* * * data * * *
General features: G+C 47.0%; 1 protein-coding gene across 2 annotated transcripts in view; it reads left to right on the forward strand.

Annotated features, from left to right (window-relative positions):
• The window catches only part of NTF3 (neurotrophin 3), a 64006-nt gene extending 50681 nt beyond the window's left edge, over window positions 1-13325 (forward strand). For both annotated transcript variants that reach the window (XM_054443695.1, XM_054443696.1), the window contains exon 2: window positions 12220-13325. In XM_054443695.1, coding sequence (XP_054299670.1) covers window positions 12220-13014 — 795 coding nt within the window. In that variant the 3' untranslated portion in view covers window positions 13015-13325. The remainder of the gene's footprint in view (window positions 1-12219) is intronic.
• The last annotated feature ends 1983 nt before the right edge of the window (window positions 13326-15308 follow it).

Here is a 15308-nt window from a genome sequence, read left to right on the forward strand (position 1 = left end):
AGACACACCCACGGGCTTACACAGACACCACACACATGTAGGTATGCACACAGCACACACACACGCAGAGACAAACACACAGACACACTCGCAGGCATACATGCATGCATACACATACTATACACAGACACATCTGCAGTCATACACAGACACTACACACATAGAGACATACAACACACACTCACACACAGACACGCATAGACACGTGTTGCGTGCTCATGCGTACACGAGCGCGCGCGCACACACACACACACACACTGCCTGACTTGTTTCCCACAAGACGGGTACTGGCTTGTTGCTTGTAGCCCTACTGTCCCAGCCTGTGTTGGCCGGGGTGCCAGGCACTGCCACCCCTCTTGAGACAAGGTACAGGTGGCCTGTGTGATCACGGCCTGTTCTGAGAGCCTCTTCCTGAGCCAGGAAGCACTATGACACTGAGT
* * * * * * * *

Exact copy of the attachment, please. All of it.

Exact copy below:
General features: G+C 47.0%; 1 protein-coding gene across 2 annotated transcripts in view; it reads left to right on the forward strand.

Annotated features, from left to right (window-relative positions):
• The window catches only part of NTF3 (neurotrophin 3), a 64006-nt gene extending 50681 nt beyond the window's left edge, over window positions 1-13325 (forward strand). For both annotated transcript variants that reach the window (XM_054443695.1, XM_054443696.1), the window contains exon 2: window positions 12220-13325. In XM_054443695.1, coding sequence (XP_054299670.1) covers window positions 12220-13014 — 795 coding nt within the window. In that variant the 3' untranslated portion in view covers window positions 13015-13325. The remainder of the gene's footprint in view (window positions 1-12219) is intronic.
• The last annotated feature ends 1983 nt before the right edge of the window (window positions 13326-15308 follow it).

Here is a 15308-nt window from a genome sequence, read left to right on the forward strand (position 1 = left end):
AGACACACCCACGGGCTTACACAGACACCACACACATGTAGGTATGCACACAGCACACACACACGCAGAGACAAACACACAGACACACTCGCAGGCATACATGCATGCATACACATACTATACACAGACACATCTGCAGTCATACACAGACACTACACACATAGAGACATACAACACACACTCACACACAGACACGCATAGACACGTGTTGCGTGCTCATGCGTACACGAGCGCGCGCGCACACACACACACACACACTGCCTGACTTGTTTCCCACAAGACGGGTACTGGCTTGTTGCTTGTAGCCCTACTGTCCCAGCCTGTGTTGGCCGGGGTGCCAGGCACTGCCACCCCTCTTGAGACAAGGTACAGGTGGCCTGTGTGATCACGGCCTGTTCTGAGAGCCTCTTCCTGAGCCAGGAAGCACTATGACACTGAGT